In 2002, Citigroup’s Smith Barney brokerage unit started marketing six MAT/ASTA hedge funds to its clients. These Citigroup proprietary funds were trusts, which used borrowed money to buy municipal bonds, and were supposed to make profits based on the spread in interest rates between borrowed and invested funds. Total assets in these funds were approximately $15 billion.
The strategy the funds engaged in is called municipal arbitrage. More bluntly, it has been described as “picking up nickels in front of a steam roller.” Supposedly, the highly leveraged funds hedged their risk, but, as is often the case, things did not work as planned. Interest rates on municipal bonds fell as yields on the borrowed money escalated. And then products, which investors assert they were led to believe were conservative and perfectly suitable for investors looking to preserve capital, sustained losses of up to and even over 90%.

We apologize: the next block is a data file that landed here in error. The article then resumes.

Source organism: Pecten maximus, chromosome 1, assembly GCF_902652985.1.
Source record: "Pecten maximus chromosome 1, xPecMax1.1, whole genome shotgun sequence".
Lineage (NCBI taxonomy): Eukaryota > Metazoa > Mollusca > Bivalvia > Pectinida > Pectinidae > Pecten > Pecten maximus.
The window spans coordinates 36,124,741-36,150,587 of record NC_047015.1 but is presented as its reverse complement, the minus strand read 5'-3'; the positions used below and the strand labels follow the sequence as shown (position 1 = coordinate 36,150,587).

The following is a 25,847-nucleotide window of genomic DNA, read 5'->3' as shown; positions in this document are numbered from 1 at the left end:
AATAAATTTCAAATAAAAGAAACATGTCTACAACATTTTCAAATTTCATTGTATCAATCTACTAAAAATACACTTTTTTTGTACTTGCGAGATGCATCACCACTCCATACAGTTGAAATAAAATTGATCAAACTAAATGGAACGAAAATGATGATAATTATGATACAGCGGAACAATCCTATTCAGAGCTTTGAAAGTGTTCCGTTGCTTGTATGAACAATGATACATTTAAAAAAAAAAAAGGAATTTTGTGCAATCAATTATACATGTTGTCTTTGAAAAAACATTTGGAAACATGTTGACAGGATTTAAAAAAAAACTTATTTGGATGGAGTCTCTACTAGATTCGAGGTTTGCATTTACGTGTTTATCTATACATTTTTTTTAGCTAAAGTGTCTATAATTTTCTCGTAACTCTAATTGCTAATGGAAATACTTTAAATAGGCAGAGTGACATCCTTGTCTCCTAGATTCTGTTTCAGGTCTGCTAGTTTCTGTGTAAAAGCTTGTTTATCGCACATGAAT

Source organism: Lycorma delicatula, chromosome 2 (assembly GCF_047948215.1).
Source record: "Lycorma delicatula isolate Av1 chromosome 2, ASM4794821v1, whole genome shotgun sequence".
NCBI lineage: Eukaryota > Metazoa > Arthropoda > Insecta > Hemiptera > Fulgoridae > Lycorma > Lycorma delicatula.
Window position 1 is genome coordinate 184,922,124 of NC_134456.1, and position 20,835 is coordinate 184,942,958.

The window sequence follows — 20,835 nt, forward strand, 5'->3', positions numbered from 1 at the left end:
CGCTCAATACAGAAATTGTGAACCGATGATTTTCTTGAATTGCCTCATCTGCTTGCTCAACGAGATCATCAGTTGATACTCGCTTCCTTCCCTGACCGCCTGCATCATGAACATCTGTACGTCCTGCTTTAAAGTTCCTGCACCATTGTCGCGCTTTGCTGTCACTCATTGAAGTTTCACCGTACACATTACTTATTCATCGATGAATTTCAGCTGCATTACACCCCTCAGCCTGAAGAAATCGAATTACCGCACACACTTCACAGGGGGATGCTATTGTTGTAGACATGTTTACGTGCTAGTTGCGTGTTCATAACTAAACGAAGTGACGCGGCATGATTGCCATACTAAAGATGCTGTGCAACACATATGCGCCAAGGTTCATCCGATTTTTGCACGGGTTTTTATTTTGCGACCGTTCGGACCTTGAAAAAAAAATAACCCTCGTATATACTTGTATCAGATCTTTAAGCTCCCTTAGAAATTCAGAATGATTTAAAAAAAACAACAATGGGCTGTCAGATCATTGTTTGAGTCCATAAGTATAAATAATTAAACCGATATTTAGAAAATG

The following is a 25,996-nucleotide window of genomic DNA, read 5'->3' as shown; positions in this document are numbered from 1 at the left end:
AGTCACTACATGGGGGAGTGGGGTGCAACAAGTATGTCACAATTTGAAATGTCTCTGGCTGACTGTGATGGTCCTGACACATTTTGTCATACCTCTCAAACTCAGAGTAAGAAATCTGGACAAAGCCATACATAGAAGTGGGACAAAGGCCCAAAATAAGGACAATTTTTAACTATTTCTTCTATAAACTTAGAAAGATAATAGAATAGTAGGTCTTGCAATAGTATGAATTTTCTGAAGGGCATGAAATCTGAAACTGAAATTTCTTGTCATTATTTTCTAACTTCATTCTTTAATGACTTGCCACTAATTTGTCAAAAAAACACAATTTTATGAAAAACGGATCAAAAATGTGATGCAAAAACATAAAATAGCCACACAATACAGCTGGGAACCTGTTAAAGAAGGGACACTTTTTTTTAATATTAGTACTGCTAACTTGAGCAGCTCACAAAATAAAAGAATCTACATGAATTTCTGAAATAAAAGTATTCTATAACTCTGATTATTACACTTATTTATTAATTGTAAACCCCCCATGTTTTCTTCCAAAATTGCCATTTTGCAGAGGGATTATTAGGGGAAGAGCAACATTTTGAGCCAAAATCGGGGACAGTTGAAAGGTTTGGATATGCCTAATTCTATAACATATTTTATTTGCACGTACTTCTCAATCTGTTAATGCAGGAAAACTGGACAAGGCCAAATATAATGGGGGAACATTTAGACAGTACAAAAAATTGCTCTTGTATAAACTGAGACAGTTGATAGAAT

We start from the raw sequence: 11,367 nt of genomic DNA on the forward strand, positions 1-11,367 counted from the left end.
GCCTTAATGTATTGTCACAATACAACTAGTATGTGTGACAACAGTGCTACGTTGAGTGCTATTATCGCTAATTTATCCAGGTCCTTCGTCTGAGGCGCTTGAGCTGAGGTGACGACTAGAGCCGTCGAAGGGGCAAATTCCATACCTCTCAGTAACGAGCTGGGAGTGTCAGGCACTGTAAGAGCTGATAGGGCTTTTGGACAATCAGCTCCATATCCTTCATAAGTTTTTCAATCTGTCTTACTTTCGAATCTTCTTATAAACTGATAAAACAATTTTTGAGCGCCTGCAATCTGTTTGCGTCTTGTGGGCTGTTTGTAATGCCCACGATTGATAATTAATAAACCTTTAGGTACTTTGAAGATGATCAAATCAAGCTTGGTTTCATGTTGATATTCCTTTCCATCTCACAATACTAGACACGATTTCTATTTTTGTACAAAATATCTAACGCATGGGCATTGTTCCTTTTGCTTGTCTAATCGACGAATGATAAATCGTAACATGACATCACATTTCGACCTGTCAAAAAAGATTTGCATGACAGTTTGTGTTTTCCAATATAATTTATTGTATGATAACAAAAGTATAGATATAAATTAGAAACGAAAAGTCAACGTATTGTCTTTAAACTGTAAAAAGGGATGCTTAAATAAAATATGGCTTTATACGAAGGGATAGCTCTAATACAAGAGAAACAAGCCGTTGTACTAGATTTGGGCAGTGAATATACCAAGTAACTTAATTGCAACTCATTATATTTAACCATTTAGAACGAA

By April 2008, the Wall Street Journal was reporting on the losses in MAT/ASTA funds and another called Falcon, under the headline “Inside Citi, a Hedge-Fund Push Blows up: Brokers’ Pitch to Investors Was One of Low Risk.”
Investors who believe that they were misled about the safety and suitability of MAT/ASTA and other supposedly safe places to invest money (after all, most people regard fixed income funds as an alternative to risky stocks and stock funds) have been successful in recovering losses through FINRA arbitration.